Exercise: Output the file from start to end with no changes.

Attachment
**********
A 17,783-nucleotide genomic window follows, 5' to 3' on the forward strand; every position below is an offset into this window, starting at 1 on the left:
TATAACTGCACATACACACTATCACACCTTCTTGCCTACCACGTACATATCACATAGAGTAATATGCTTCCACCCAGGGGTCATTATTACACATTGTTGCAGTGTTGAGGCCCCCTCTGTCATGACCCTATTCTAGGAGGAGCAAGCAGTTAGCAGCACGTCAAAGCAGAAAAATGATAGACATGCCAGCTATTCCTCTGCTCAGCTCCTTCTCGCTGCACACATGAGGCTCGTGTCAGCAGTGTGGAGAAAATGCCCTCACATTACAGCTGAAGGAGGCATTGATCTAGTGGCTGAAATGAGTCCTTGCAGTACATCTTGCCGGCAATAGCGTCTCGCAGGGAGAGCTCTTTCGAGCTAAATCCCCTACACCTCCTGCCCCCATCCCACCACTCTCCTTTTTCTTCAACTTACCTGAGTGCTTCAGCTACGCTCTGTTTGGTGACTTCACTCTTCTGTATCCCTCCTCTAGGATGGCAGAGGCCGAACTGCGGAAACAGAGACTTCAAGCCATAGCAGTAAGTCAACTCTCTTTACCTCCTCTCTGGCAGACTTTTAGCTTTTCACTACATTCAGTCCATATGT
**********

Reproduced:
A 17,783-nucleotide genomic window follows, 5' to 3' on the forward strand; every position below is an offset into this window, starting at 1 on the left:
TATAACTGCACATACACACTATCACACCTTCTTGCCTACCACGTACATATCACATAGAGTAATATGCTTCCACCCAGGGGTCATTATTACACATTGTTGCAGTGTTGAGGCCCCCTCTGTCATGACCCTATTCTAGGAGGAGCAAGCAGTTAGCAGCACGTCAAAGCAGAAAAATGATAGACATGCCAGCTATTCCTCTGCTCAGCTCCTTCTCGCTGCACACATGAGGCTCGTGTCAGCAGTGTGGAGAAAATGCCCTCACATTACAGCTGAAGGAGGCATTGATCTAGTGGCTGAAATGAGTCCTTGCAGTACATCTTGCCGGCAATAGCGTCTCGCAGGGAGAGCTCTTTCGAGCTAAATCCCCTACACCTCCTGCCCCCATCCCACCACTCTCCTTTTTCTTCAACTTACCTGAGTGCTTCAGCTACGCTCTGTTTGGTGACTTCACTCTTCTGTATCCCTCCTCTAGGATGGCAGAGGCCGAACTGCGGAAACAGAGACTTCAAGCCATAGCAGTAAGTCAACTCTCTTTACCTCCTCTCTGGCAGACTTTTAGCTTTTCACTACATTCAGTCCATATGT